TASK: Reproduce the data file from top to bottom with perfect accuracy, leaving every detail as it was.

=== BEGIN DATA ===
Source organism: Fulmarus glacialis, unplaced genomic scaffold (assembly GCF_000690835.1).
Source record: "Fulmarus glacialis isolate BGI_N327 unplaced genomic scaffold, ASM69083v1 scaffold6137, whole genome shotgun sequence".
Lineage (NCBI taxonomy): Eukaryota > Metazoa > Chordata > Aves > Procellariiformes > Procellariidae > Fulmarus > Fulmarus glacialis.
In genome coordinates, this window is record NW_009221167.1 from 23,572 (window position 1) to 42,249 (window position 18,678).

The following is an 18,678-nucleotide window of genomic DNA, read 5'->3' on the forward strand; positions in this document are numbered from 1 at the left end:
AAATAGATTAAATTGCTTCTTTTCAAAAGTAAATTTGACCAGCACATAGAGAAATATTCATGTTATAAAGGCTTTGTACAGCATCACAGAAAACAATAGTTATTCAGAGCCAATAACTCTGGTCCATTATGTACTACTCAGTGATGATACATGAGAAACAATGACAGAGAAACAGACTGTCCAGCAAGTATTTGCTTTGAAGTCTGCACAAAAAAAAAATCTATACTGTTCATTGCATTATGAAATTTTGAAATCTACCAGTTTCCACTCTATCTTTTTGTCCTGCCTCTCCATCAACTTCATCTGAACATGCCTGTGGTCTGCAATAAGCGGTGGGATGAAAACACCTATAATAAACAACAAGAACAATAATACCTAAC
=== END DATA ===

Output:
Source organism: Fulmarus glacialis, unplaced genomic scaffold (assembly GCF_000690835.1).
Source record: "Fulmarus glacialis isolate BGI_N327 unplaced genomic scaffold, ASM69083v1 scaffold6137, whole genome shotgun sequence".
Lineage (NCBI taxonomy): Eukaryota > Metazoa > Chordata > Aves > Procellariiformes > Procellariidae > Fulmarus > Fulmarus glacialis.
In genome coordinates, this window is record NW_009221167.1 from 23,572 (window position 1) to 42,249 (window position 18,678).

The following is an 18,678-nucleotide window of genomic DNA, read 5'->3' on the forward strand; positions in this document are numbered from 1 at the left end:
AAATAGATTAAATTGCTTCTTTTCAAAAGTAAATTTGACCAGCACATAGAGAAATATTCATGTTATAAAGGCTTTGTACAGCATCACAGAAAACAATAGTTATTCAGAGCCAATAACTCTGGTCCATTATGTACTACTCAGTGATGATACATGAGAAACAATGACAGAGAAACAGACTGTCCAGCAAGTATTTGCTTTGAAGTCTGCACAAAAAAAAAATCTATACTGTTCATTGCATTATGAAATTTTGAAATCTACCAGTTTCCACTCTATCTTTTTGTCCTGCCTCTCCATCAACTTCATCTGAACATGCCTGTGGTCTGCAATAAGCGGTGGGATGAAAACACCTATAATAAACAACAAGAACAATAATACCTAAC